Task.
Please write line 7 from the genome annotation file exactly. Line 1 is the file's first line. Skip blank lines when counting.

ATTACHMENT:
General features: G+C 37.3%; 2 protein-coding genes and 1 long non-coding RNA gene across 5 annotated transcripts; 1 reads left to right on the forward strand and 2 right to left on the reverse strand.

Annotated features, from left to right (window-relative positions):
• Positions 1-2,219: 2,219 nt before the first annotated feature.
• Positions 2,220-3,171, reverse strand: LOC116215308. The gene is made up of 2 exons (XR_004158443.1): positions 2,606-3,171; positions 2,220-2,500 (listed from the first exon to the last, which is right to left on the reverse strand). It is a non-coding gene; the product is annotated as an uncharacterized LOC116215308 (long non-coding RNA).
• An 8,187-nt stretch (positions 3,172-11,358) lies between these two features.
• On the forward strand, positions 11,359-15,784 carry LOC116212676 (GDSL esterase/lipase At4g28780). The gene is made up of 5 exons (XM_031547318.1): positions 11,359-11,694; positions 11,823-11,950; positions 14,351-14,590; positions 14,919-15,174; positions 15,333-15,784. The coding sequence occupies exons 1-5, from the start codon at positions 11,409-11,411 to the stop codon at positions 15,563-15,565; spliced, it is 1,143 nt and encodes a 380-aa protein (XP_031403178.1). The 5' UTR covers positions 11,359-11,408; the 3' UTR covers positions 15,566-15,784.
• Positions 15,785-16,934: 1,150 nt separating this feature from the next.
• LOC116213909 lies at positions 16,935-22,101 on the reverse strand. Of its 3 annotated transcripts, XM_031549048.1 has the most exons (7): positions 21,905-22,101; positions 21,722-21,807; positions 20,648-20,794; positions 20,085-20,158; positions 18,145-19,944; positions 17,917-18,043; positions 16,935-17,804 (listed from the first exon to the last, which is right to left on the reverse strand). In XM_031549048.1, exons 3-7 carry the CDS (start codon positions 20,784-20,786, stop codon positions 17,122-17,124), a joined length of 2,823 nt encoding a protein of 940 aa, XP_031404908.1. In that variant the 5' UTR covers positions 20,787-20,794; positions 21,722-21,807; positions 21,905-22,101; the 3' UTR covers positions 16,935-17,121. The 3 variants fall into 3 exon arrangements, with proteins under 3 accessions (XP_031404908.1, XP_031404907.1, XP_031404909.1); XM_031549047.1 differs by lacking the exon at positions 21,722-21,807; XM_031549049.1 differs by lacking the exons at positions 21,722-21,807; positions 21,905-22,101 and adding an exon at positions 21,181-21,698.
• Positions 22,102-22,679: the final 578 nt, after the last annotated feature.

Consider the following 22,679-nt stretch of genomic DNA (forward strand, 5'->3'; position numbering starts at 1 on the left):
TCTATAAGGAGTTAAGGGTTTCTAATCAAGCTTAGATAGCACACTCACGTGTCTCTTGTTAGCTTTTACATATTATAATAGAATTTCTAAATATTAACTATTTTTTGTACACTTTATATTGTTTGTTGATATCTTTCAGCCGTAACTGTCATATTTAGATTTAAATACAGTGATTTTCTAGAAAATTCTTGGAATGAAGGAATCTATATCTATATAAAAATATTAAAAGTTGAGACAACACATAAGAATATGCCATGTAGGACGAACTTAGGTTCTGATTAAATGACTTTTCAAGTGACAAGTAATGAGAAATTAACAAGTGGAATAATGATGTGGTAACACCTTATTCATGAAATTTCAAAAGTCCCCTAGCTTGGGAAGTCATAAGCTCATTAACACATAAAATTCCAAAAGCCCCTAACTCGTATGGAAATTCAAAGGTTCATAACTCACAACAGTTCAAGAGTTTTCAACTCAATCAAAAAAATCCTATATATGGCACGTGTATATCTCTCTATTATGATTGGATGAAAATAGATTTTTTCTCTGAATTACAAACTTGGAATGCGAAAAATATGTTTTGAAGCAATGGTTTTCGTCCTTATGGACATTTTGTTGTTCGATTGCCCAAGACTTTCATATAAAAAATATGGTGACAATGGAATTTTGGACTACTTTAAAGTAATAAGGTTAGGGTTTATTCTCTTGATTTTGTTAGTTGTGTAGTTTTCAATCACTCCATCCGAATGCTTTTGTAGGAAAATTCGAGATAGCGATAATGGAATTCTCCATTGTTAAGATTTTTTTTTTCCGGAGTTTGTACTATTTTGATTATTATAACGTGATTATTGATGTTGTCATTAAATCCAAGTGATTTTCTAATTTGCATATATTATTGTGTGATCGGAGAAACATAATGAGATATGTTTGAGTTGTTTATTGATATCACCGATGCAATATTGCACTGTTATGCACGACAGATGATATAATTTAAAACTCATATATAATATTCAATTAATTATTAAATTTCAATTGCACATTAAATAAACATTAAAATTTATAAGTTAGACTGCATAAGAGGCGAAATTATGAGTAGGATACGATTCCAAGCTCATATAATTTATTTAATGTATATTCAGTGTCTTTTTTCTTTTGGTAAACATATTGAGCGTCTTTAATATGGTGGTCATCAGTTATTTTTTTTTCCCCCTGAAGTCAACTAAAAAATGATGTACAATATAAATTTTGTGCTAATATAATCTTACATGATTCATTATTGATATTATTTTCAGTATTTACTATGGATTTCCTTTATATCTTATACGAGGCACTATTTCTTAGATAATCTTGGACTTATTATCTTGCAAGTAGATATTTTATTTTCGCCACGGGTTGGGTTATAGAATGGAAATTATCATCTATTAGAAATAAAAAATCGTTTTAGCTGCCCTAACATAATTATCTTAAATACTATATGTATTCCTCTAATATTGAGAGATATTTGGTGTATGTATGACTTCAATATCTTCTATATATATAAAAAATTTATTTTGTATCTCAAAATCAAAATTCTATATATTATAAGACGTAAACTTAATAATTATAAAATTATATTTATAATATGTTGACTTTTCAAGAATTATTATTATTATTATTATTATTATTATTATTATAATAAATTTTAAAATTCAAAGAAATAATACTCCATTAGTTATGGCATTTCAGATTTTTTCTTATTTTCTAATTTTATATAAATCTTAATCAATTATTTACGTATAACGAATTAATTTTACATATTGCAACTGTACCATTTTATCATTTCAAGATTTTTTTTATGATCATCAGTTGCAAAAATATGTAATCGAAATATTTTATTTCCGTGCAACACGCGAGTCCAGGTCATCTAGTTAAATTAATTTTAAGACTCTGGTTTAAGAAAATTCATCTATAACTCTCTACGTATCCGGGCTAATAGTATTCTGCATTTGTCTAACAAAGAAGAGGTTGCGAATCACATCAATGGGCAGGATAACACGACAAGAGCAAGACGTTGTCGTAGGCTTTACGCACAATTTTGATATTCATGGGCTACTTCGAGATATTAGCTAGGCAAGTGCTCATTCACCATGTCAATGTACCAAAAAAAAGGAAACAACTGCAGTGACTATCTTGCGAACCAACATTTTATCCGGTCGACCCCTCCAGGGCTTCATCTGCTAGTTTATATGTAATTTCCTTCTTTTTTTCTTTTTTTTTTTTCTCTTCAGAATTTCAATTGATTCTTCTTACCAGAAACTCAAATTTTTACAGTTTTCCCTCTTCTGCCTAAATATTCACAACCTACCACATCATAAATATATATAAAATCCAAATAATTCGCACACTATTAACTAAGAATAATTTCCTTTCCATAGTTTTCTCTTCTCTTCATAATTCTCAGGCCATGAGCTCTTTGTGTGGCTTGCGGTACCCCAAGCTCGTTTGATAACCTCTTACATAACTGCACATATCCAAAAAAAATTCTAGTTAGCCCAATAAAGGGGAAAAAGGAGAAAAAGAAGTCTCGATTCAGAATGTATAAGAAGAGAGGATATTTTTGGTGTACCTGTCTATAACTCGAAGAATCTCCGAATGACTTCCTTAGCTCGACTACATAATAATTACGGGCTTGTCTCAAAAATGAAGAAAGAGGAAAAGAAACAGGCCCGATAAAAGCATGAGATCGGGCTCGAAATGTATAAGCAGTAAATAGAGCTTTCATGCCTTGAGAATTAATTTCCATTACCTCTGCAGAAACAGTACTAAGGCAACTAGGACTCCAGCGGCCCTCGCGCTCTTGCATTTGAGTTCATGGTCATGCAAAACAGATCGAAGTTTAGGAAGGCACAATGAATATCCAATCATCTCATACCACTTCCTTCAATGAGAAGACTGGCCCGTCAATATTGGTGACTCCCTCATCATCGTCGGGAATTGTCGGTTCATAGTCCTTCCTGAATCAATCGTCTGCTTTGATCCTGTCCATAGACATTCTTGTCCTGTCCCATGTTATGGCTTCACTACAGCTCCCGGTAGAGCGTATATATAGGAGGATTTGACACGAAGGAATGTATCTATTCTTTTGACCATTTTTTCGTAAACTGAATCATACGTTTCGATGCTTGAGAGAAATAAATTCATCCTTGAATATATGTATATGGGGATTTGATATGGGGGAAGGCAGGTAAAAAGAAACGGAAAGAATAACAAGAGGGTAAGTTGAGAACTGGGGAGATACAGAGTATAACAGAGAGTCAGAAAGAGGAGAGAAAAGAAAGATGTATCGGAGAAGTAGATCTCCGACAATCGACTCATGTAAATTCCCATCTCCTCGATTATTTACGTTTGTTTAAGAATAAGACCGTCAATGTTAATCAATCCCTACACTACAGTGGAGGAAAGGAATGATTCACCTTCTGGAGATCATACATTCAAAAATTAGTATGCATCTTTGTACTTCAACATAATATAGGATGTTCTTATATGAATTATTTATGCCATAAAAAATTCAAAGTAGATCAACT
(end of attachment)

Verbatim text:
• Positions 15,785-16,934: 1,150 nt separating this feature from the next.